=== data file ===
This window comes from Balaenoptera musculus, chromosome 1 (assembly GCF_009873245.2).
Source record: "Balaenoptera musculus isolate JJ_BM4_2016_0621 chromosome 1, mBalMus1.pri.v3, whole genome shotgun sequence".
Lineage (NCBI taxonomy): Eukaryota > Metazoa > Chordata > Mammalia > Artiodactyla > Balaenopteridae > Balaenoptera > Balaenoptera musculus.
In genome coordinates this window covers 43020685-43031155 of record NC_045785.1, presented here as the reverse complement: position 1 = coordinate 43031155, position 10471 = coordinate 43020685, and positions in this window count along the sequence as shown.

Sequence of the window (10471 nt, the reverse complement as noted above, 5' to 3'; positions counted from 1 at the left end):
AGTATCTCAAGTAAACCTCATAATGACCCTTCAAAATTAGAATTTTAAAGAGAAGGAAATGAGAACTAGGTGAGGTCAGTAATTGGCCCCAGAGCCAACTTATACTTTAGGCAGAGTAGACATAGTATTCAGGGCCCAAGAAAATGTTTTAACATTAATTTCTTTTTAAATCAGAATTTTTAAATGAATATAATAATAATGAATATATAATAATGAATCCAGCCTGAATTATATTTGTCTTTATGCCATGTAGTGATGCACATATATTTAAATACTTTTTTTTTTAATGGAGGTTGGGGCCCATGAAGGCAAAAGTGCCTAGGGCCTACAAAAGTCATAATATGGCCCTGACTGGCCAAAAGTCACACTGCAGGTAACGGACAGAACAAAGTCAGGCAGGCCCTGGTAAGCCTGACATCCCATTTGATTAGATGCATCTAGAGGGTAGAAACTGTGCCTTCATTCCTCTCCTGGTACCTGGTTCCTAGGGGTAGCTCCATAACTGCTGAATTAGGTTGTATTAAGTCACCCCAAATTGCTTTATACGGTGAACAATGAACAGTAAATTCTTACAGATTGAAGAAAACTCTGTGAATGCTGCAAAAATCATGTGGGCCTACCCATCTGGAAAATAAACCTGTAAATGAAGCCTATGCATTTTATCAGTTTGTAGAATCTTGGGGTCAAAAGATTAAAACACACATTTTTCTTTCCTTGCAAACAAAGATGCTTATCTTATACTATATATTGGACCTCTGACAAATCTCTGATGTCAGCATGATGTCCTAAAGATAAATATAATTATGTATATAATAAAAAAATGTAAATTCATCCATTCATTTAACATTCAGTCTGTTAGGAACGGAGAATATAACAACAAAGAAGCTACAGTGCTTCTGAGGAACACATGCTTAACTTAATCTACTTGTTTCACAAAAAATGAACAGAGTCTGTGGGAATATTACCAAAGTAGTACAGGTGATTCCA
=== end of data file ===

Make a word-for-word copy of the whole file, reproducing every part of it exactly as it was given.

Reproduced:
This window comes from Balaenoptera musculus, chromosome 1 (assembly GCF_009873245.2).
Source record: "Balaenoptera musculus isolate JJ_BM4_2016_0621 chromosome 1, mBalMus1.pri.v3, whole genome shotgun sequence".
Lineage (NCBI taxonomy): Eukaryota > Metazoa > Chordata > Mammalia > Artiodactyla > Balaenopteridae > Balaenoptera > Balaenoptera musculus.
In genome coordinates this window covers 43020685-43031155 of record NC_045785.1, presented here as the reverse complement: position 1 = coordinate 43031155, position 10471 = coordinate 43020685, and positions in this window count along the sequence as shown.

Sequence of the window (10471 nt, the reverse complement as noted above, 5' to 3'; positions counted from 1 at the left end):
AGTATCTCAAGTAAACCTCATAATGACCCTTCAAAATTAGAATTTTAAAGAGAAGGAAATGAGAACTAGGTGAGGTCAGTAATTGGCCCCAGAGCCAACTTATACTTTAGGCAGAGTAGACATAGTATTCAGGGCCCAAGAAAATGTTTTAACATTAATTTCTTTTTAAATCAGAATTTTTAAATGAATATAATAATAATGAATATATAATAATGAATCCAGCCTGAATTATATTTGTCTTTATGCCATGTAGTGATGCACATATATTTAAATACTTTTTTTTTTAATGGAGGTTGGGGCCCATGAAGGCAAAAGTGCCTAGGGCCTACAAAAGTCATAATATGGCCCTGACTGGCCAAAAGTCACACTGCAGGTAACGGACAGAACAAAGTCAGGCAGGCCCTGGTAAGCCTGACATCCCATTTGATTAGATGCATCTAGAGGGTAGAAACTGTGCCTTCATTCCTCTCCTGGTACCTGGTTCCTAGGGGTAGCTCCATAACTGCTGAATTAGGTTGTATTAAGTCACCCCAAATTGCTTTATACGGTGAACAATGAACAGTAAATTCTTACAGATTGAAGAAAACTCTGTGAATGCTGCAAAAATCATGTGGGCCTACCCATCTGGAAAATAAACCTGTAAATGAAGCCTATGCATTTTATCAGTTTGTAGAATCTTGGGGTCAAAAGATTAAAACACACATTTTTCTTTCCTTGCAAACAAAGATGCTTATCTTATACTATATATTGGACCTCTGACAAATCTCTGATGTCAGCATGATGTCCTAAAGATAAATATAATTATGTATATAATAAAAAAATGTAAATTCATCCATTCATTTAACATTCAGTCTGTTAGGAACGGAGAATATAACAACAAAGAAGCTACAGTGCTTCTGAGGAACACATGCTTAACTTAATCTACTTGTTTCACAAAAAATGAACAGAGTCTGTGGGAATATTACCAAAGTAGTACAGGTGATTCCA